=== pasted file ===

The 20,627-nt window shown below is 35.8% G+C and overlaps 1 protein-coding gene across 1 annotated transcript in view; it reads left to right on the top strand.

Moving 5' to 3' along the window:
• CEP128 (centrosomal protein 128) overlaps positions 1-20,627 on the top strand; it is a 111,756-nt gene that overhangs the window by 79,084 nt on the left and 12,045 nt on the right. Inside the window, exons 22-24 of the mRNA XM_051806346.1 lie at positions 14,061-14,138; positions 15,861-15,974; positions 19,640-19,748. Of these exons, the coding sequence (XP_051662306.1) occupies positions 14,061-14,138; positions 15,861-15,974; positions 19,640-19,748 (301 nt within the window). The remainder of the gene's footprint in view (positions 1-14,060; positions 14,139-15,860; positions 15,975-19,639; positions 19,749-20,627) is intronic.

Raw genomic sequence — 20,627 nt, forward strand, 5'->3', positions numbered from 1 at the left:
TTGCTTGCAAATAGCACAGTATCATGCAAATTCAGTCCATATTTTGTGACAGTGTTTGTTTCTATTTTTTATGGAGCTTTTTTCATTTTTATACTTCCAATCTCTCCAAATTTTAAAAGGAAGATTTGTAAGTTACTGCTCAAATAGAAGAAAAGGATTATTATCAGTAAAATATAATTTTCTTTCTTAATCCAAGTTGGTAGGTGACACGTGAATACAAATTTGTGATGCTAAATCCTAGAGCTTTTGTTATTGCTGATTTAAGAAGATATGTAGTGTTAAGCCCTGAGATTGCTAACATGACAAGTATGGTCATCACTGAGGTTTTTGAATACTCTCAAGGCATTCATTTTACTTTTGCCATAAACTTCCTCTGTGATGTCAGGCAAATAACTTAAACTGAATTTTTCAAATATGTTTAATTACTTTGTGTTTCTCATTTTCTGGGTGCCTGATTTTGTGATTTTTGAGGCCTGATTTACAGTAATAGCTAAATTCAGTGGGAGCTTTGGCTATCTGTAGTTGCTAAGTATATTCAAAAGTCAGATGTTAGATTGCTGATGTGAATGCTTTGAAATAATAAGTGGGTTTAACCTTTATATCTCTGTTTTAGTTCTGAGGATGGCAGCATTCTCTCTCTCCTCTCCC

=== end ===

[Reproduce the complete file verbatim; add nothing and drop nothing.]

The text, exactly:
The 20,627-nt window shown below is 35.8% G+C and overlaps 1 protein-coding gene across 1 annotated transcript in view; it reads left to right on the top strand.

Moving 5' to 3' along the window:
• CEP128 (centrosomal protein 128) overlaps positions 1-20,627 on the top strand; it is a 111,756-nt gene that overhangs the window by 79,084 nt on the left and 12,045 nt on the right. Inside the window, exons 22-24 of the mRNA XM_051806346.1 lie at positions 14,061-14,138; positions 15,861-15,974; positions 19,640-19,748. Of these exons, the coding sequence (XP_051662306.1) occupies positions 14,061-14,138; positions 15,861-15,974; positions 19,640-19,748 (301 nt within the window). The remainder of the gene's footprint in view (positions 1-14,060; positions 14,139-15,860; positions 15,975-19,639; positions 19,749-20,627) is intronic.

Raw genomic sequence — 20,627 nt, forward strand, 5'->3', positions numbered from 1 at the left:
TTGCTTGCAAATAGCACAGTATCATGCAAATTCAGTCCATATTTTGTGACAGTGTTTGTTTCTATTTTTTATGGAGCTTTTTTCATTTTTATACTTCCAATCTCTCCAAATTTTAAAAGGAAGATTTGTAAGTTACTGCTCAAATAGAAGAAAAGGATTATTATCAGTAAAATATAATTTTCTTTCTTAATCCAAGTTGGTAGGTGACACGTGAATACAAATTTGTGATGCTAAATCCTAGAGCTTTTGTTATTGCTGATTTAAGAAGATATGTAGTGTTAAGCCCTGAGATTGCTAACATGACAAGTATGGTCATCACTGAGGTTTTTGAATACTCTCAAGGCATTCATTTTACTTTTGCCATAAACTTCCTCTGTGATGTCAGGCAAATAACTTAAACTGAATTTTTCAAATATGTTTAATTACTTTGTGTTTCTCATTTTCTGGGTGCCTGATTTTGTGATTTTTGAGGCCTGATTTACAGTAATAGCTAAATTCAGTGGGAGCTTTGGCTATCTGTAGTTGCTAAGTATATTCAAAAGTCAGATGTTAGATTGCTGATGTGAATGCTTTGAAATAATAAGTGGGTTTAACCTTTATATCTCTGTTTTAGTTCTGAGGATGGCAGCATTCTCTCTCTCCTCTCCC